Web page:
Why every woman needs to be financially independent: Where to start

Posted in Work and Finance.

Like most things, your finances do an about-turn when you become a parent. 

“Giving up control makes you incredibly vulnerable”

It might not sound romantic, but no matter how happy your relationship is right now, maintaining a level of control and understanding of your financial position is an effective insurance policy.

Georgina Dent is a finance journalist who is passionate about empowering women. She says that life has a way of throwing curve balls at you that unfortunately come with financial consequences.

“The happiest of marriages break down, accidents happen, people get sick, outside factors can impact that. Your financial situation will directly impact the quality of your life at any given moment. Giving up control makes you incredibly vulnerable,” says Georgina.

Listen to Georgina Dent on Feed Play Love:

What does financial abuse look like? 

Vulnerability is also key to the darker side of family finances – with financial abuse being one of the more insidious forms of domestic violence because it’s near impossible to spot from the outside, looking in.

“Domestic violence is predicated on control – things like a partner needs to know where you are and who you are talking to. Every transaction is watched and you’re forced to account for what is happening,” says Georgina.

“In some cases, women are given a really small allowance to cover their household expenses – so they have all the responsibility to make everything run smoothly, but not enough money to make things happen.”

This can happen in both high and low-income households, making it very hard to leave. 

Protect yourself

“When one partner tries to leave, that is the most dangerous time in any violent relationship. But leaving a relationship without financial independence can make it harder and more dangerous to leave,” says Georgina.

Getting more involved in your finances is the best way to protect yourself.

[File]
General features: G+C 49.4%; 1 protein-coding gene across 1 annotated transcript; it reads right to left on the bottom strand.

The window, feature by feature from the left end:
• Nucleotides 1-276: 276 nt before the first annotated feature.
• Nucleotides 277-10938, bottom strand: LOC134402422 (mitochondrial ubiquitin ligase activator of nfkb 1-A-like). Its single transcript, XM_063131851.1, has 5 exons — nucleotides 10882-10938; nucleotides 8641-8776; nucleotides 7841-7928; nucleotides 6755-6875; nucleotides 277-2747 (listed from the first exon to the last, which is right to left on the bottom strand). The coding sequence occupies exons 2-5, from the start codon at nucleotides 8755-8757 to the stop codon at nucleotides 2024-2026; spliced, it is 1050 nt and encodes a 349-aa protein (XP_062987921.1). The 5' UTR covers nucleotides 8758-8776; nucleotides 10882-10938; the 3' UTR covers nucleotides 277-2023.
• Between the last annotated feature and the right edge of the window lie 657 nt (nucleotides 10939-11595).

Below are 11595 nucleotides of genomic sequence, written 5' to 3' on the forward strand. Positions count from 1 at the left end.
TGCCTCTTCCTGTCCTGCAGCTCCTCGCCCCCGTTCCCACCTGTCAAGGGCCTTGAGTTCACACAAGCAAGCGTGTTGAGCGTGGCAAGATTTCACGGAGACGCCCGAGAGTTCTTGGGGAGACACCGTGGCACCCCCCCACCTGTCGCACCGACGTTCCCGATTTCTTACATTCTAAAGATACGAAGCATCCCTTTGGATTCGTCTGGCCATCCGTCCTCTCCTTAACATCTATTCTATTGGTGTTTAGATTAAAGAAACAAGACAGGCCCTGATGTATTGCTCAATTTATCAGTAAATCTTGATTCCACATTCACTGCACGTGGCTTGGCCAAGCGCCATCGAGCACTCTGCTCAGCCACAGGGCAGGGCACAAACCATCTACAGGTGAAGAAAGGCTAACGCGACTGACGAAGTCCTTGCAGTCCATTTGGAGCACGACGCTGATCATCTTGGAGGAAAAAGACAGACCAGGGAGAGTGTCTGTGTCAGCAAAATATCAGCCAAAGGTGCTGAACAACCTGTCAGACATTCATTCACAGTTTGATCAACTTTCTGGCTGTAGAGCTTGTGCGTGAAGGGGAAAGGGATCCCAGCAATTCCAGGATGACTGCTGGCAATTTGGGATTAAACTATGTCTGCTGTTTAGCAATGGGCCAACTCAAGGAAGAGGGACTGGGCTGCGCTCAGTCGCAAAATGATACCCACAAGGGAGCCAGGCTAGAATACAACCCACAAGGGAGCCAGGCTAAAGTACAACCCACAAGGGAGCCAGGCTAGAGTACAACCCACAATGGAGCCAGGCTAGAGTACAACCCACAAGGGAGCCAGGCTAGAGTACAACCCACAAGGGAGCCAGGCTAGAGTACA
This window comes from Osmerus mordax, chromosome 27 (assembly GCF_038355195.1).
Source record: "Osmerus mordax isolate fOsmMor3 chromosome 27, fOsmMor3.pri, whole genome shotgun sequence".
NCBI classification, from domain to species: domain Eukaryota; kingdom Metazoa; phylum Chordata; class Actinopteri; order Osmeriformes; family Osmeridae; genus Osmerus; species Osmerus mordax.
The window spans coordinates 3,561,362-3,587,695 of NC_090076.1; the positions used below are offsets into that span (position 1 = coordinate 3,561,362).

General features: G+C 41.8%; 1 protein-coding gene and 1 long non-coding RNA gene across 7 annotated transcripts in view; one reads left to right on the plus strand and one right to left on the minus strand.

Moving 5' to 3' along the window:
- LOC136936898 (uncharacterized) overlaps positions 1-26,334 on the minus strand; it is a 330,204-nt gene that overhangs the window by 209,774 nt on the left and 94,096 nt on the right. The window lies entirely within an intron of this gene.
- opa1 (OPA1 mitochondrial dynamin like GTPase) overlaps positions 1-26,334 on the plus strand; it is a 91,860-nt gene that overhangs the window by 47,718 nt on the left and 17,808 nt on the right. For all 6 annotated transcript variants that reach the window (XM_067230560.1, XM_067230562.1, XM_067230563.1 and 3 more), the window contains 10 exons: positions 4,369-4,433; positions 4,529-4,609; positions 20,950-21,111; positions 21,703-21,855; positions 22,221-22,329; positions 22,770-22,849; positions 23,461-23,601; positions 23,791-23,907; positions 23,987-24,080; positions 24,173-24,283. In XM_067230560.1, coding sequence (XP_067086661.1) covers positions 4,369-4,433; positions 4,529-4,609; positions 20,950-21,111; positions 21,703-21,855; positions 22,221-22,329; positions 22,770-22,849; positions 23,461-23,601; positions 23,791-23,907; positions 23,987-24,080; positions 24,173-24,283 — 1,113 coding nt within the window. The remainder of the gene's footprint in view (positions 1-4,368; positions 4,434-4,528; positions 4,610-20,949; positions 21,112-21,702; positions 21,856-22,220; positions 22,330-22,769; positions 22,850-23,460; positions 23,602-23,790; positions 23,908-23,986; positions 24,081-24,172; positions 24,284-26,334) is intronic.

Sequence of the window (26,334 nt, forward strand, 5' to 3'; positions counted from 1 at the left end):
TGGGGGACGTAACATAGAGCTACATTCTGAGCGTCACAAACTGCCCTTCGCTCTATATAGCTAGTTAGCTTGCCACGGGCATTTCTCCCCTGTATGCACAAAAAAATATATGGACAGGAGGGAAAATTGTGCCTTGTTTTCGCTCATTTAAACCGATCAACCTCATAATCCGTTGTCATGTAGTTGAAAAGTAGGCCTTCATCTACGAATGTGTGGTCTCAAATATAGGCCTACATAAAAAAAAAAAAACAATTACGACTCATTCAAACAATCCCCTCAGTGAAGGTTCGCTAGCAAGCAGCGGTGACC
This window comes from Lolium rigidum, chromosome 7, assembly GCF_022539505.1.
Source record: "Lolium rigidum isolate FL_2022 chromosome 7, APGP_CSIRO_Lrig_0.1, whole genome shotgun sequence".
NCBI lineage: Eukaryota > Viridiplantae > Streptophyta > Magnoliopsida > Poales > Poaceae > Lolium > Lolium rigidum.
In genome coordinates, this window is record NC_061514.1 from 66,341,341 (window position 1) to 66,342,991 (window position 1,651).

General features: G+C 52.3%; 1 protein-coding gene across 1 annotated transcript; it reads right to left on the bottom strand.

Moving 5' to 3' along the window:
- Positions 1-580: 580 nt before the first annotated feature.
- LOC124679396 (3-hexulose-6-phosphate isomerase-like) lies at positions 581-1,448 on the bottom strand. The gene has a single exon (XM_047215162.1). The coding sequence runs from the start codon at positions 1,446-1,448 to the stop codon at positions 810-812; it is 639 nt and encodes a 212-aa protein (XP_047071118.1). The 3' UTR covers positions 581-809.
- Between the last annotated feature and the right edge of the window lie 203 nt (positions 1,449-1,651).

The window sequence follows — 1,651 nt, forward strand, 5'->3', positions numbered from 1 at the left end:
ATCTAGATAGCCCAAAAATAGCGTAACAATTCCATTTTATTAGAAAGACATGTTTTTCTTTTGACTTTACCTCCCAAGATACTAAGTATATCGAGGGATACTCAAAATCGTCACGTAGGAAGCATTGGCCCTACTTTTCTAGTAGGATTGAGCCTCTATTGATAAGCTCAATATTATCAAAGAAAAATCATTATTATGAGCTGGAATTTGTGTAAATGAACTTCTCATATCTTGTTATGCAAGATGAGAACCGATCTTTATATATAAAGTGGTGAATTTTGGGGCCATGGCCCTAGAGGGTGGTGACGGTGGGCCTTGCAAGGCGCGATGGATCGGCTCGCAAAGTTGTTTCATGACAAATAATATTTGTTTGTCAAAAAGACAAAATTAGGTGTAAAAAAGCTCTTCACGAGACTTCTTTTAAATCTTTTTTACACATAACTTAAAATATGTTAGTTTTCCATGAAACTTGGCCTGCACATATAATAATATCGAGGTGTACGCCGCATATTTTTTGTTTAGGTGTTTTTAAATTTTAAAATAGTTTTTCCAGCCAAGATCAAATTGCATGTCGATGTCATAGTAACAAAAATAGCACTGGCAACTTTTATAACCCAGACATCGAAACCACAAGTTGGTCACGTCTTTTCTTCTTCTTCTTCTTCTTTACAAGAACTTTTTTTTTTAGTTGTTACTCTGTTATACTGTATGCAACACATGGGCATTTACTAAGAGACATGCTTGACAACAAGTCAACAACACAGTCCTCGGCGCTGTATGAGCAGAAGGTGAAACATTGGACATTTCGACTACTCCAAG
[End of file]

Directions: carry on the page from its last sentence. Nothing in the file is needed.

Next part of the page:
Georgina says if you don’t currently have a credit card or pay any bills, it’s time to get serious about looking for ways to be more involved.

“Next steps here really depend on your relationship. If you are in a position where you have fallen into a habit [of turning a blind eye to your finances], tell your partner that you want to be more involved.”

Build a nest egg 

The next step is to generate some form of income.

“Even if you have to look for little things around the house – the stuff you have that you don’t use that you could sell. Whatever it is, build yourself a modest little nest egg. It’s a start.”

For women who are already working, making extra contributions to your superannuation is one of the best things you can do.

“Women have to work on average around 25 years more than men to have the same amount of superannuation at retirement,” says Georgina.

“It can be daunting, so the best thing is to get a handle on it and then look at how you make changes to fix it.”

Cut down on living expenses

As Georgina says, burying your head in the sand isn’t the smart approach to finances.

If you know you need to tighten up your finances, then stop wasting time.

“Have your own account. Put it in your own name and put aside money just for you, every single month. This can just be for the unknown, but you will get great comfort knowing that you have a little buffer,” says Georgina.

“Then scrutinise where you are spending your money and look at where you can cut down on expenses.”

Finally, be aware of your financial position, it’s the best possible insurance against anything.


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